According to Leininger, the former DART exec, the suburbs see commuter rail as a significant infrastructure boost, and have responded with investments and policies stimulating new development. Grapevine is modeling its station on Denver’s Union Station (“You walk off the platform and feel like you’re walking into a development,” says Leininger), Richardson established a tax-increment finance district to raise $25 million to assist with construction, Addison bought up 12 acres near the station that it’s selling to a master developer, and the University of Texas-Dallas, which will get its own station, has pushed development on the north side of campus adjacent to the station.

“Suburbs have actually embraced transit-oriented development more enthusiastically than the city of Dallas,” says Leininger. “That urban-suburban combination is a big selling point these days.”

When the Silver Line finally opens in 2022, there will be developments already open for business near every station. And the transit nodes created at stations where the Silver Line hooks up with the Green and Red lines will really create dense areas of development. Leininger, who also works with the Urban Land Institute, contributed to a study of all 100 rail stations in the Dallas-Fort Worth Metroplex, including DART and other systems, and found that developments adjacent to a rail station always commanded a premium compared to the same project elsewhere in the region.

Limits to the commuter rail rebirth

Dallas-area developers, sadly, seem to be an exception to the rule. The DART Silver Line will start operations just as community efforts to encourage dense development near stations, through investments and land use rules, begin to bear fruit. But most U.S. commuter rail still fails in this regard, surrounding stations with parking lots instead of shops, jobs, and homes.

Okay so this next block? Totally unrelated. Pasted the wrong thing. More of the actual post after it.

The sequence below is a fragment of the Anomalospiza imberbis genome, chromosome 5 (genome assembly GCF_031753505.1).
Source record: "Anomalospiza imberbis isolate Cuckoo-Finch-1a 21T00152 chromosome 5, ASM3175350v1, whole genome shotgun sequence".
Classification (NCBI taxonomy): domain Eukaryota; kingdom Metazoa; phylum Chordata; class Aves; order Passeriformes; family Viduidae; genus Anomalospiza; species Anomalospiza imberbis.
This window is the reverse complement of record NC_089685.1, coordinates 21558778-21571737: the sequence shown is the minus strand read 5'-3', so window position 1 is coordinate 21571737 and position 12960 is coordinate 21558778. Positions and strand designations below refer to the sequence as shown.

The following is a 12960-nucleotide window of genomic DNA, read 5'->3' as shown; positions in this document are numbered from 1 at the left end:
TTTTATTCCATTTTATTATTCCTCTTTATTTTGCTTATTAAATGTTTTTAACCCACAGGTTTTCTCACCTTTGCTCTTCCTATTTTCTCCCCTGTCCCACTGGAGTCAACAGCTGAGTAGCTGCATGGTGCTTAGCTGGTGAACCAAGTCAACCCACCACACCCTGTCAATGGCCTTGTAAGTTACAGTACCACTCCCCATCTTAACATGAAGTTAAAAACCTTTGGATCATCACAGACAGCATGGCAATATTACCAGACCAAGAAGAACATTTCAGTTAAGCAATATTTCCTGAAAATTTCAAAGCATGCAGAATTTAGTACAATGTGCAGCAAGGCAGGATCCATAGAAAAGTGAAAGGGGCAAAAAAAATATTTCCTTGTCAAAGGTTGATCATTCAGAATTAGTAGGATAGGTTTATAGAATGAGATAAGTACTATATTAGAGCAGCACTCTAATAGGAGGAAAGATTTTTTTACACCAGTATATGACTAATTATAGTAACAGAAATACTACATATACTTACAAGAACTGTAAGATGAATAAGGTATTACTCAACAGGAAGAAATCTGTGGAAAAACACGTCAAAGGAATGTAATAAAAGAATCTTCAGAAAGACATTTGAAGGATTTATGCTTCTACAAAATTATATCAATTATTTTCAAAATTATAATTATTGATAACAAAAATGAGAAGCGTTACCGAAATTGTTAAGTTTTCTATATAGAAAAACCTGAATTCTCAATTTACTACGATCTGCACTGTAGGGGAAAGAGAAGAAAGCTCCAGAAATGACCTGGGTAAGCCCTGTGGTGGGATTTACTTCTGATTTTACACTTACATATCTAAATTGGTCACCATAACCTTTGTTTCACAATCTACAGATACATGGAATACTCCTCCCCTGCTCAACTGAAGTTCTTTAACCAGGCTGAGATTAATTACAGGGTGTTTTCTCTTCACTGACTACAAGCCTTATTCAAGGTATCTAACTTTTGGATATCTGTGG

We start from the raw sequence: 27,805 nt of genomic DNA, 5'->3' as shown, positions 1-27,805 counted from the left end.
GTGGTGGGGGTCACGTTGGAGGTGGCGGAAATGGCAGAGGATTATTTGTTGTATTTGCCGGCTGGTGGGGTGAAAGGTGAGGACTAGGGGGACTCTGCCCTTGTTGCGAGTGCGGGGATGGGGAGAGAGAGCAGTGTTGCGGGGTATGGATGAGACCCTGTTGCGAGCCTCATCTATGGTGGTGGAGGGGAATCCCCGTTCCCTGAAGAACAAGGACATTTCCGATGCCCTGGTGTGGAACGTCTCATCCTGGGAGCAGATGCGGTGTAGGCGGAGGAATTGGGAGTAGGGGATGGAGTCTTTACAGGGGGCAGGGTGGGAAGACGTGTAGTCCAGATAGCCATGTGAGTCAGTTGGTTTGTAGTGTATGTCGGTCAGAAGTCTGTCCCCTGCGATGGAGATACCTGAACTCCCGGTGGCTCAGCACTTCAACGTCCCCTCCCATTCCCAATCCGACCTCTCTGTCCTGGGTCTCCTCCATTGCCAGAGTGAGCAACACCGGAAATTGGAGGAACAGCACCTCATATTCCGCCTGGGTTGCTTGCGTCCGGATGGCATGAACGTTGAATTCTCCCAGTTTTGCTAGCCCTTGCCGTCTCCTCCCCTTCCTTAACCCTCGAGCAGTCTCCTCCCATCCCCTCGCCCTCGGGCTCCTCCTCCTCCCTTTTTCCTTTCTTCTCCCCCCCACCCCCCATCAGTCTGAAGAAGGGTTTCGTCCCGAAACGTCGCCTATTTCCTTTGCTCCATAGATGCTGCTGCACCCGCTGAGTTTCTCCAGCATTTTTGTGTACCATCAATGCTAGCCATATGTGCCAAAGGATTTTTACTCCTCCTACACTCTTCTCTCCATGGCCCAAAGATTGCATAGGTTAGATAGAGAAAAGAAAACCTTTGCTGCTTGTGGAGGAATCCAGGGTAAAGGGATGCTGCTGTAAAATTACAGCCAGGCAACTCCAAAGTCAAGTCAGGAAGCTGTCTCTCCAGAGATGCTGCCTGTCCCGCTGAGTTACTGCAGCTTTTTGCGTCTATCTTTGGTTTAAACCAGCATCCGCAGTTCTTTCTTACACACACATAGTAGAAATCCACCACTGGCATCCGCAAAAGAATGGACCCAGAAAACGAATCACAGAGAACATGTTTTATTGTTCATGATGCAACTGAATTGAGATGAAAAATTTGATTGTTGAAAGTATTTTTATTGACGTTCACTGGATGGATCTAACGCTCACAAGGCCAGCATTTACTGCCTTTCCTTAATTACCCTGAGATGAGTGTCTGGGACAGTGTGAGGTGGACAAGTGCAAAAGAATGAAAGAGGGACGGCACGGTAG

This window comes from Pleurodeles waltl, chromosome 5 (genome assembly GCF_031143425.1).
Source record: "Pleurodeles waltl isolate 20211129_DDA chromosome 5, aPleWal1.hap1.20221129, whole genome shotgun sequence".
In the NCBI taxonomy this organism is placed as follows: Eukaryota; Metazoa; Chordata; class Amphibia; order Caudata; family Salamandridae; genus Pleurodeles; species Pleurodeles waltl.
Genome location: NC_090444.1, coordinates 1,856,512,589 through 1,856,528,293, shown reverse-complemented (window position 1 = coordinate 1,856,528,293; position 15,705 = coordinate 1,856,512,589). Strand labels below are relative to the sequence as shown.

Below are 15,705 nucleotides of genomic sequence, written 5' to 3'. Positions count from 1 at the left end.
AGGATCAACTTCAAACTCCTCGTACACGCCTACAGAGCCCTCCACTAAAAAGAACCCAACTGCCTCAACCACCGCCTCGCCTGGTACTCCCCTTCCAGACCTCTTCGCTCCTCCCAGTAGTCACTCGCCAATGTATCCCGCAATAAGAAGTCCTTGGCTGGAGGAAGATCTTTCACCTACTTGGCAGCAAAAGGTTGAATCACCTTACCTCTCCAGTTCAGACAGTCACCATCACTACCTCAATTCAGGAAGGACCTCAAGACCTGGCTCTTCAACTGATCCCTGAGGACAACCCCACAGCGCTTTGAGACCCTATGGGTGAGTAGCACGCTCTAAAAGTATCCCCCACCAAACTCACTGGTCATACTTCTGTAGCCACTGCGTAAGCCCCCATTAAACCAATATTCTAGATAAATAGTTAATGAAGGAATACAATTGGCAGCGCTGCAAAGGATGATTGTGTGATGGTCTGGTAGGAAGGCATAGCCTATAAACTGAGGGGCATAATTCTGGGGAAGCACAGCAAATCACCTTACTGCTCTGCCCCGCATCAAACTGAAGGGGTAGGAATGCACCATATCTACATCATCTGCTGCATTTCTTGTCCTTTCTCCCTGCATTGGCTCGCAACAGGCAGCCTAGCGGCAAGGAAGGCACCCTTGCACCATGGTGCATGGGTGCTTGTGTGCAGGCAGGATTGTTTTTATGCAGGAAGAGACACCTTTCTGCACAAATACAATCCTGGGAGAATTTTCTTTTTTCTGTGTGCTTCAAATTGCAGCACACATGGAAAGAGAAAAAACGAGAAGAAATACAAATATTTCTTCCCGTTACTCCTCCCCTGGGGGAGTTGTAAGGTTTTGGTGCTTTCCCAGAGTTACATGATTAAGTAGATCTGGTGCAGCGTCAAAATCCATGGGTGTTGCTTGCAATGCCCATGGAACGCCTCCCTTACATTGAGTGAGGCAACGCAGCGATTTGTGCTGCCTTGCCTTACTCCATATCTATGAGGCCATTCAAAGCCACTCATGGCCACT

“The big problem we see with lots of these new train systems isn’t the distances they travel, it’s the land use,” says Eno’s Lewis. “Surrounding areas aren’t incentivized for dense land use, only riders willing to park and ride downtown.”

An electric commuter rail train runs over a bridge that spans a multi-lane highway.
The American Public Transportation Association says commuter rail use has been increasing for the last decade, growing 9.2 percent, or by more than 42 million additional trips.
Courtesy Arvada Economic Development Association

The other big downside is transit frequency. U.S. systems run paltry service past peak hours, making it hard for these lines to function like true everyday transit. By comparison, mature European systems, like the RER commuter rail servicing areas ringing Paris, run multiple times an hour and act as extended light-rail or subway lines.

Still, while transit ridership has seen troubling declines across the board, Lewis and others do see commuter rail and efforts to increase service becoming more popular. Even the defeat in Atlanta’s Gwinnett County was the closest the area has ever come to transit expansion.

Lewis believes change requires investment and consistency. Cities and states that propose and pass funding for these systems, invest in land-use plans that develop areas around stations, and create service schedules that serve all users can create a virtuous cycle: better transit service, more business in tax-collecting transit-adjacent developments, and more money to support transit expansion.

Arvada has seen a boom with the G Line’s arrival, and wants to make sure it stays. Ryley says the city will soon embark on a comprehensive rewrite of zoning and land-use policies to help develop more density, as well as draw more foot traffic and more diverse businesses. Opening the rail line is just the first step.

Phair says that the city is already looking at a second hotel and adding more commercial real estate around the new station. The parking garage near the station is full every day, and many residents of the new apartments nearby have been able to give up their cars. But development in the Denver area is “such a four-letter word.” There’s lingering public sentiment against change, new development, and rising rents.

“This is great planning, and smart development, and we need to find out how to communicate the value of these developments,” she says. “When we don’t take advantage of the proximity to transit, that’s not good for the future. It’s a shame when development occurs and doesn’t take advantage of a transit link.”